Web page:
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Hundreds of men and women have been bestowed with the informal title of credit union industry leader. In reality, many never actually led. They were automatically categorized as leaders by virtue of leadership positions they held. When Ed Callahan retired as CEO of Patelco Credit Union on December 31st, his official biography didn’t include the usual laundry list of organizational and committee chairmanships. But make no mistake; Callahan has always been a leader. True leaders don’t have to have titles and trappings. But they do need to see that worthwhile goals are met. Callahan was an effective leader in the truest sense of that word even before his career path eventually took a sharp right turn into credit union land. His bio lists his jobs after graduating from Marquette University in Milwaukee, Wisconsin, where he played a solid game of football (“when only real men played the game with or without helmets”). In short order, he was regarded as a darn good teacher, principal, and superintendent as well as a respected football coach. And then he became a take-charge financial institution regulator in Illinois. As far as that first credit union involvement and all the CU years that were to follow is concerned, the rest is history. President Ronald Reagan asked him to make the big leap to head up the NCUA. He accepted. His record for quickly and firmly making major changes at NCUA and NCUSIF that affected all credit unions forever has been well documented. Some have gone so far as to say he not only saved credit unions from extinction, but gave them the tools to succeed, probably even beyond Callahan’s own most optimistic dreams. But that was only the beginning. He left NCUA early for a variety of reasons, mostly personal. He and his closest associates formed Callahan and Associates. They nearly went to the poor house in the process. But they didn’t. The Washington, D.C. consulting firm that still bears his name is thriving. Then came an opportunity for this dyed-in-the-wool Midwestern to head West and take over a credit union in San Francisco. When he stepped down, Patelco was approaching nearly $2 billion in assets and had just made still another headline, this time for its decision to convert to private insurance. Patelco became so successful because its CEO practiced what he preached. (And boy can this guy preach!) From day one, he showed that he understood what credit unions were created to do. And that he understood the big picture. Ed Callahan thought outside of the box long before the phrase became a clich. He also took risks. More often than not they panned out. He built a senior management team second to none. He groomed his successor to make the CEO changeover seamless. He worked hand in glove with his board despite a speed bump or two brought about by a couple of board members who had their own agenda. It was during his tenure at Patelco that Callahan came up with one big idea after another. He became widely known as a one-man idea factory. With bondless energy and enthusiasm he seemed to be everywhere pushing for changes that would make credit unions better for their members. His name became linked with CUSOs of every type, shared branching, ATM networks, technological innovations, new-age marketing, innovative lending products, state-of-the-art delivery systems, and much more. Despite vocal naysayers (and there were many along the way) tossing up obstacles, he rolled up his sleeves and led the way on the often frustrating journey from idea to implementation. It takes a special kind of leader to accomplish as much as Callahan did just during his credit union career. He has been variously described by those who know him best as a bull in a china shop to just a plain old teddy bear. Both descriptions are accurate. He can argue passionately with the best orators in the land about that which he believes in; the list is a long one. But when this Irishman decided to stop out shouting a friend, or an adversary (his passion makes no distinction), he would put his arm around the person and offer to buy them a drink. Clearly, Callahan comes from the old school. Knock him down and he bounced back up ready to take on all comers opposed to any idea that he felt could help credit unions and their members. Despite numerous political battles (does the name D’Amours and mega merger ring any bells?), a bushel basket full of frustrations (“OTR is out of control”), and serious personal tragedies (the death of a son and a daughter), he never stopped fighting for what he believed in. When he won, CU members won because the words education and cooperation were a permanent part of his daily “things to do” list. Among the many reasons why Callahan has been able to accomplish so much is that he never really cared who got credit for making credit unions better. No wonder so many of the credit union industry’s movers and shakers turned out to pay tribute to the man at his official retirement bash last October, which by the way was a classic example of how to recognize a one-of-a-kind credit union leader. No wonder the multimillion dollar “Ed Fund” in the Credit Union Foundation became a reality in an unbelievably short period of time from idea to implementation. But why not? It is only fitting that it would reflect how fast its namesake was able to get important projects off the ground. That commitment is expected to continue as Ed Callahan’s credit union career heads off in still another direction seeking new battles to fight and win. The only thing left to say is thanks Ed for really making a difference for credit unions and for permanently redefining the term credit union leader.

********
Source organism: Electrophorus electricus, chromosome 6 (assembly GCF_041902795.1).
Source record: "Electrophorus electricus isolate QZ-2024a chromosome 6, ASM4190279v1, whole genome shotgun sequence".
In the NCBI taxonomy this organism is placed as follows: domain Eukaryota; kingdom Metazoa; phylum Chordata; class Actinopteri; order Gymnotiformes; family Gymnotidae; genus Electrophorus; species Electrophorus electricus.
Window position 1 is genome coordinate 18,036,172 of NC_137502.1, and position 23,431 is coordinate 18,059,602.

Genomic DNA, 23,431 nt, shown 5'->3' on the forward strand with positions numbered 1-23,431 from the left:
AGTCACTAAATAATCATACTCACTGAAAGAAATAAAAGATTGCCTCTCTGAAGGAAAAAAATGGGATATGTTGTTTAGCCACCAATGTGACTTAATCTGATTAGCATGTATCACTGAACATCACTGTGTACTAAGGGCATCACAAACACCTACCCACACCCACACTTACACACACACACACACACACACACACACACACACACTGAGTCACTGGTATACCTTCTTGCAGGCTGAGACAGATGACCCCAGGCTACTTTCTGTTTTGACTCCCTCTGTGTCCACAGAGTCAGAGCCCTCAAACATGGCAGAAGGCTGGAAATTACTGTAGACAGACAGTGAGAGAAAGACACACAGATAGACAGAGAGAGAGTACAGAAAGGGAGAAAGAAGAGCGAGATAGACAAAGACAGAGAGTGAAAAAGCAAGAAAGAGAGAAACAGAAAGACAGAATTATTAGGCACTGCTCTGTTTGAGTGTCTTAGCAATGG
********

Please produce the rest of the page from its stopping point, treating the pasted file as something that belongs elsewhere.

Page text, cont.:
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Peter Westerman

Credit Union Times

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